Description The ability to image deep within living biological samples with sub-cellular spatial resolution and with the ability to identify chemical species has been a dream for scientists in many disciplines for many years. This dream is becoming reality. Nonlinear optical microscopy has become a powerful tool for studying living tissues due to several unique advantages over traditional methods. Moreover, techniques are emerging that allow quantitative chemically specific label-free image contrast by probing the properties of molecular components within biological tissues. These techniques derive label-free, chemically specific, image contrast based on vibrational spectroscopy and are providing scientists with a potent new form of real-time bio-imaging. Unfortunately, the plant science community has not been able to benefit from these label-free techniques due to the strong optical absorption resulting from the heavily pigmented samples. This project has developed a new detection scheme that overcomes the fundamental limitations of imaging in the presence of strong optical absorption and allows both academic and industrial researchers to benefit from the label-free imaging in-planta.
Exploitation Route Outputs from this project have been published in peer-reviewed journals, and further publications are in preparation. There has been a great deal of interest in the capabilities of the imaging technique from several commercial organisations. This is being taken forwards by several industry funded research projects that are exploring the potential of the frequency modulation technique for commercial R&D applications.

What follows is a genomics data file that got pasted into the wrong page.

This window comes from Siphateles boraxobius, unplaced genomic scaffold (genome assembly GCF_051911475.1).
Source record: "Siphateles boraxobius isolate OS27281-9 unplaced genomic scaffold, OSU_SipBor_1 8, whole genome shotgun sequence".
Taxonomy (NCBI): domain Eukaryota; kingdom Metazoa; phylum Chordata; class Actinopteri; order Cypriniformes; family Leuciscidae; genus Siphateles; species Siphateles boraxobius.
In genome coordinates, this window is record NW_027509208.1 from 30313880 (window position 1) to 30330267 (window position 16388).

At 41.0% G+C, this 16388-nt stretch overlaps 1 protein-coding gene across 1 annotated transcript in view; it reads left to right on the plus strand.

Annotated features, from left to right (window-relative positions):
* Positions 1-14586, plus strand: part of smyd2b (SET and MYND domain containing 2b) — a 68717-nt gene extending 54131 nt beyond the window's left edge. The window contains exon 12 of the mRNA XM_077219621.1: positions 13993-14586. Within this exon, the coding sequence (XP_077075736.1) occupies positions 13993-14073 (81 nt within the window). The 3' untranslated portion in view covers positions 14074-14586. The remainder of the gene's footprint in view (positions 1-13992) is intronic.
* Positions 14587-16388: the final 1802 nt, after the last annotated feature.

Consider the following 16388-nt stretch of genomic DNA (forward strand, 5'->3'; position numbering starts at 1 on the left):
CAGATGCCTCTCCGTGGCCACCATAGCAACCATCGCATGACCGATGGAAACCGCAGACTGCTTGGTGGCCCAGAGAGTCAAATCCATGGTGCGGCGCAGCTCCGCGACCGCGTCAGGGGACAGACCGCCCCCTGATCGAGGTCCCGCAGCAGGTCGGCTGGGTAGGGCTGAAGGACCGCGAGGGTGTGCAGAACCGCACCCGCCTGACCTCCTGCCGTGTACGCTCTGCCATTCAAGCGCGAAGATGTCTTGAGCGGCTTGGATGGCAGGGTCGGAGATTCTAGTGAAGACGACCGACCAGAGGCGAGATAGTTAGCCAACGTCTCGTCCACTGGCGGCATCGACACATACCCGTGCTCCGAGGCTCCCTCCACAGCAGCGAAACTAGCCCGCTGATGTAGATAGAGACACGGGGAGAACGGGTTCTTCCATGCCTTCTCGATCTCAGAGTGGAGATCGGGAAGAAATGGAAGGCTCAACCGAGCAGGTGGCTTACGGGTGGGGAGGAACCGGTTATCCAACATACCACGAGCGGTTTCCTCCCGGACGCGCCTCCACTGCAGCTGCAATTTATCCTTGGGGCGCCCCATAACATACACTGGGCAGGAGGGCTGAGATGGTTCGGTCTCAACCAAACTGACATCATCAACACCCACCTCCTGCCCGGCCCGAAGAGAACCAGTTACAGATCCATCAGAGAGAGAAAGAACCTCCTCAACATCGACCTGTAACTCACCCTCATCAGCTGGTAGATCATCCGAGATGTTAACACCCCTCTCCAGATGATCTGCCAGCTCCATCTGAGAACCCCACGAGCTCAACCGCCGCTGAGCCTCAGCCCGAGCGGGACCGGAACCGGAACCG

Sectors Agriculture, Food and Drink,Chemicals,Pharmaceuticals and Medical Biotechnology

 
Description Internal publications for Unilever and Syngenta
First Year Of Impact 2016
Sector Agriculture, Food and Drink,Chemicals
Impact Types Economic

 
Description BBSRC HAPI
Amount £277,969 (GBP)
Funding ID BB/M017915/1 
Organisation Biotechnology and Biological Sciences Research Council (BBSRC) 
Sector Public
Country United Kingdom
Start 04/2015 
End 04/2019
 
Description CONTRAST facility: clinical coherent Raman scattering facility
Amount £1,035,354 (GBP)
Funding ID EP/S009957/1 
Organisation Engineering and Physical Sciences Research Council (EPSRC) 
Sector Academic/University
Country United Kingdom
Start 12/2018 
End 11/2020
 
Description EPSRC iCASE
Amount £75,000 (GBP)
Organisation University of Leeds 
Department Faculty of Engineering
Sector Academic/University
Country United Kingdom
Start 10/2015 
End 10/2019
 
Description Exploring Industry R&D Applications of Frequency Modulated SRS Imaging 
Organisation Unilever
Department Unilever UK R&D Centre Port Sunlight
Country United Kingdom 
Sector Private 
PI Contribution Feasibility study to explore the application of frequency modulated SRS for visualising the uptake of low molecular weight compounds in to human hair
Collaborator Contribution Financial support of postDoctoral salary for 6 months
Impact academic publication in preparation
Start Year 2015
 
Description Next Generation Optical Analysis for Agrochemical Research & Development 
Organisation Syngenta International AG
Department Syngenta Ltd (Bracknell)
Country United Kingdom 
Sector Private 
PI Contribution Translation of SRS techniques developed at Exeter into an analytical tool for agrochemical R&D
Collaborator Contribution Access to state of the art standard analytical tools that are not available at Exeter
Impact none yet.
Start Year 2015